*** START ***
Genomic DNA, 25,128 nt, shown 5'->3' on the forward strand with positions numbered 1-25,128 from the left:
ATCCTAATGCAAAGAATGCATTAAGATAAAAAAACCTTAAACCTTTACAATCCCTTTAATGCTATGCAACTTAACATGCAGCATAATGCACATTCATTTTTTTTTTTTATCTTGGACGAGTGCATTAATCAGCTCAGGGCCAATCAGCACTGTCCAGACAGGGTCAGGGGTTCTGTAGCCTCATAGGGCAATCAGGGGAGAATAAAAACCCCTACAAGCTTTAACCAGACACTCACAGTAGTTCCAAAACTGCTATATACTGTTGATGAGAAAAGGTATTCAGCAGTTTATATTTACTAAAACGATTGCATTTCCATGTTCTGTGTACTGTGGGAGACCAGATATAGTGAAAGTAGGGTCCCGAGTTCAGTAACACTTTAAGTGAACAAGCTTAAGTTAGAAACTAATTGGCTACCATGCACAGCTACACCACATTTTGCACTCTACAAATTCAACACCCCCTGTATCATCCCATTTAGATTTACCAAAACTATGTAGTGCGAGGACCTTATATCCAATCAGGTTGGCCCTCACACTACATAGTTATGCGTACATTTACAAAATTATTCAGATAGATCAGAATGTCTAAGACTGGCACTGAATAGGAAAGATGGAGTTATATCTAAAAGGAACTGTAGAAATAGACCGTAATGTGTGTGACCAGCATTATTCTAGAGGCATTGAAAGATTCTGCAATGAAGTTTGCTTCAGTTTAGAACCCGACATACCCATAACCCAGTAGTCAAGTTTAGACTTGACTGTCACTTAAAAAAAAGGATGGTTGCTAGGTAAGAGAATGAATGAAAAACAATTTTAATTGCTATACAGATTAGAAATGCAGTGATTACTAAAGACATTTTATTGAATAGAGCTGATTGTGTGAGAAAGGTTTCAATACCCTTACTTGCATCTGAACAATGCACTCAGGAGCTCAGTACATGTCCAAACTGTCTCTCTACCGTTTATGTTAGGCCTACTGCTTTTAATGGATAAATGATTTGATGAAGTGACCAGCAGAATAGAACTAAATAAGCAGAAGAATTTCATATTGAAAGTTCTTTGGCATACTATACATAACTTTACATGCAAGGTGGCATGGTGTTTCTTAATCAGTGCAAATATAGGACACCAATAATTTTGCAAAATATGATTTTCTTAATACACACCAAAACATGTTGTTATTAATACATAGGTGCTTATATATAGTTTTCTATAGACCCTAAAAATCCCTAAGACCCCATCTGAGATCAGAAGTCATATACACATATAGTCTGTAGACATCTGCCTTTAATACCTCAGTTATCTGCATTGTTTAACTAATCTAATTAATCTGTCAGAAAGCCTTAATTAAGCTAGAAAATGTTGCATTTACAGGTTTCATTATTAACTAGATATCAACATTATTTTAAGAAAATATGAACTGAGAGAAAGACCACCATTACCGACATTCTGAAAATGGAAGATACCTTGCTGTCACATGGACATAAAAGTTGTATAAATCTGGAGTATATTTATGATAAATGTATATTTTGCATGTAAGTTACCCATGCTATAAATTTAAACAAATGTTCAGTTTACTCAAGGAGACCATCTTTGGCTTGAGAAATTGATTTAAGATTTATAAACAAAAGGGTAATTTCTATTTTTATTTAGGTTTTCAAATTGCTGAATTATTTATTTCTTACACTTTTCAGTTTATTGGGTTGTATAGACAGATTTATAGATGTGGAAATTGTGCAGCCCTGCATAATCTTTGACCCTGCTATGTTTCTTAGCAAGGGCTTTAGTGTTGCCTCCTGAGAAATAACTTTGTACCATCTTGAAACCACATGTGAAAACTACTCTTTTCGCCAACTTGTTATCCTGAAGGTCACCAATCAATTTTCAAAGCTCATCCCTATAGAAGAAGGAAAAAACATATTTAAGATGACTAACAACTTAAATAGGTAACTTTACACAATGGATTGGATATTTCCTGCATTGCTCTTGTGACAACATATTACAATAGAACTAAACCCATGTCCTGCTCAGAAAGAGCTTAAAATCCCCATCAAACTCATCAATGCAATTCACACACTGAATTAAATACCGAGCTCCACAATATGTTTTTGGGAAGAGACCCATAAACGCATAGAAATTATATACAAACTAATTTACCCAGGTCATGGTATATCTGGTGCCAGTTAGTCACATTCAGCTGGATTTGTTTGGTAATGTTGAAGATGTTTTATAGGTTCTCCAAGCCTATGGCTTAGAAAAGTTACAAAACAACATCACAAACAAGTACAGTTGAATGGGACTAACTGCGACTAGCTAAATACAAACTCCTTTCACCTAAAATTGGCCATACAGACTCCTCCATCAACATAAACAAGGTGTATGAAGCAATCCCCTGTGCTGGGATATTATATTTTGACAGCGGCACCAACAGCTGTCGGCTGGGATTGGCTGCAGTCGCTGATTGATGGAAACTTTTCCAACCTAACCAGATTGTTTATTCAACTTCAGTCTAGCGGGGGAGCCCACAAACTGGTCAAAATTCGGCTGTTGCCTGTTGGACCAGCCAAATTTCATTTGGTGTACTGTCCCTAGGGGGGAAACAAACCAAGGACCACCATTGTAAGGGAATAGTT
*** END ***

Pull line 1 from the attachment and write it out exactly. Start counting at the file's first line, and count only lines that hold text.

Genomic DNA, 25,128 nt, shown 5'->3' on the forward strand with positions numbered 1-25,128 from the left: